Weeks after a search warrant was issued for Alec Baldwin’s cell phone, the Rust star has given the device to police for their probe into the fatal shooting of cinematographer Halyna Hutchins last October in New Mexico.
Sought by the Santa Fe Sheriff’s Office to help determine what actually occurred on the Bonanza Creek Ranch set of the indie Western, the iPhone has been handed over to Suffolk Country police in New York state, near one of the multi-Emmy winner’s residences.
After much back and forth during the Christmas break with Santa Fe D.A.’s office over some of the private contents of the phone, Baldwin’s iPhone was delivered today. Now possessing the necessary password to unlock the phone, the Empire State police and other law enforcement will examine the device for what I’m told is “relevant information” before it is sent to the Land of Enchantment.
“Alec voluntarily provided his phone to the authorities this morning so they can finish their investigation,” the actor’s lawyer Aaron Dyer, told Deadline. “But this matter isn’t about his phone, and there are no answers on his phone,” the civil attorney at Pillsbury Winthrop Shaw Pittman LLP added. “Alec did nothing wrong. It is clear that he was told it was a cold gun, and was following instructions when this tragic accident occurred. The real question that needs to be answered is how live rounds got on the set in the first place.”
Officials in the Suffolk County cop shop declined comment today on whether or not they had the phone, citing that the investigation was under the primary jurisdiction of Santa Fe law enforcement. “The Santa Fe County Sheriff’s Office does not yet have physical possession of the data to be retrieved off the Baldwin phone,” Public Information Officer Juan Rios said Friday, noting that evidence was being “gathered” by Suffolk County cops. “This is in process.”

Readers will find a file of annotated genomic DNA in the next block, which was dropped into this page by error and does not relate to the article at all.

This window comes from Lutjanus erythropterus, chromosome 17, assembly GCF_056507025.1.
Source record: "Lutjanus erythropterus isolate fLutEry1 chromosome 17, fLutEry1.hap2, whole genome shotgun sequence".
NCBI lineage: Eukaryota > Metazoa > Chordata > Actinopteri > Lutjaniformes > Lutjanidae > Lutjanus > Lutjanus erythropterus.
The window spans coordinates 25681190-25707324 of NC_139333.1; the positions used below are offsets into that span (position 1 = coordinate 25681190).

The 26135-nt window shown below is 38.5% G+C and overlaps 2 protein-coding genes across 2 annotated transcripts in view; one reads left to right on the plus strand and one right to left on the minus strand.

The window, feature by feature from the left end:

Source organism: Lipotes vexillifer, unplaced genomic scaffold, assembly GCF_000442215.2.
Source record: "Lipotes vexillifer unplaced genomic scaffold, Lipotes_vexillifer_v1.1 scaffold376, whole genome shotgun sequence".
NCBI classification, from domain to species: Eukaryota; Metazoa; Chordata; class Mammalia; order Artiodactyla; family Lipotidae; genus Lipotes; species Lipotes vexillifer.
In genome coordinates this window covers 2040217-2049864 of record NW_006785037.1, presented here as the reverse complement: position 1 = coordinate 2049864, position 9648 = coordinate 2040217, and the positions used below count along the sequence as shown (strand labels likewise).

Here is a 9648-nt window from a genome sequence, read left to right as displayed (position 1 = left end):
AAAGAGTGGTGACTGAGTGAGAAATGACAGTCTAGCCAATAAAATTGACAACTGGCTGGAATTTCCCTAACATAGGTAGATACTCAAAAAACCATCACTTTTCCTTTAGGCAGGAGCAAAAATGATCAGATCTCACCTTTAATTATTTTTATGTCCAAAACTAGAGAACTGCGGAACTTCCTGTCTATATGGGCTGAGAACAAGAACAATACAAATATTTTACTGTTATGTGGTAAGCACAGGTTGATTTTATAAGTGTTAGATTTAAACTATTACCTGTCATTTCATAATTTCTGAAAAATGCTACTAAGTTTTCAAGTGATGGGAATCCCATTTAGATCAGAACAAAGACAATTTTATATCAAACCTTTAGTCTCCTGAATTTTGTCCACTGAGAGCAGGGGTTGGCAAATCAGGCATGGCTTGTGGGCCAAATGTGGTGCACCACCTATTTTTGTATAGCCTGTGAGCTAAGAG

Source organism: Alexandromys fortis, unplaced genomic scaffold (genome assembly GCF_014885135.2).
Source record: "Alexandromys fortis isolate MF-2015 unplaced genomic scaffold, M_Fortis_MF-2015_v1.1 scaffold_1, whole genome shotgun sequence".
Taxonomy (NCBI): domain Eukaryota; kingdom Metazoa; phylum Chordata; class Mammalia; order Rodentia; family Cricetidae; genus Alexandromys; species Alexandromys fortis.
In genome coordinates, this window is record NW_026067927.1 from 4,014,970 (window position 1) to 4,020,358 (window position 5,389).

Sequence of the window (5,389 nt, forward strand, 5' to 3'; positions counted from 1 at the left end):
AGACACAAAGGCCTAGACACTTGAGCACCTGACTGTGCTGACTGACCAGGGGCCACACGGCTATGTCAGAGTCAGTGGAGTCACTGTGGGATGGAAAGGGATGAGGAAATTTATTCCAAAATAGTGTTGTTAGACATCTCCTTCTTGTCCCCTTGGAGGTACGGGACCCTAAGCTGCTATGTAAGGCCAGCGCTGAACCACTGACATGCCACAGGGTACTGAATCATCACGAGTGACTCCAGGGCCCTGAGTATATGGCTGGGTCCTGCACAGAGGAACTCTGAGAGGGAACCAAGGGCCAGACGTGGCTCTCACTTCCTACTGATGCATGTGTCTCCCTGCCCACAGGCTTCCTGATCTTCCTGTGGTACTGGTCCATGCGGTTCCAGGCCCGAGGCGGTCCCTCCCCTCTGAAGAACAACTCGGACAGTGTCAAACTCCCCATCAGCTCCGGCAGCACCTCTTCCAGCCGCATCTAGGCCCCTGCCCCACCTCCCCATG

Even with the nearly monthlong delay after the December 16 search warrant was approved by a New Mexico judge, camera chatty Baldwin in a January 8 Instagram post proclaimed his right to privacy. “Any suggestion that I am not complying with requests or orders or demands or search warrants about my phone, that’s bullsh*t, that’s a lie,” the actor said.
Insisting to ABC in early December that he never actually pulled the trigger on what he thought was a safe weapon, Baldwin’s gun fired and killed DP Hutchins and wounded Rust director Joel Souza on October 21 while the actor was practicing a “quick draw” move during a rehearsal in a church location on the set. Baldwin was interviewed by the Santa Fe Sheriff’s Office in the immediate aftermath of the shooting. He was released with no conditions or restrictions.
Even as the civic lawsuits start to pile up and the search for how live rounds got on the set of the troubled $7 million-budgeted film continues, there have been no arrests or charges in the matter. Previous search warrants executed by Santa Fe police at the Rust set have found a number of weapons and, according to Sheriff Adan Mendoza, “500 rounds of ammunition … a mix of blanks, dummy rounds and what we are suspecting are live rounds.”
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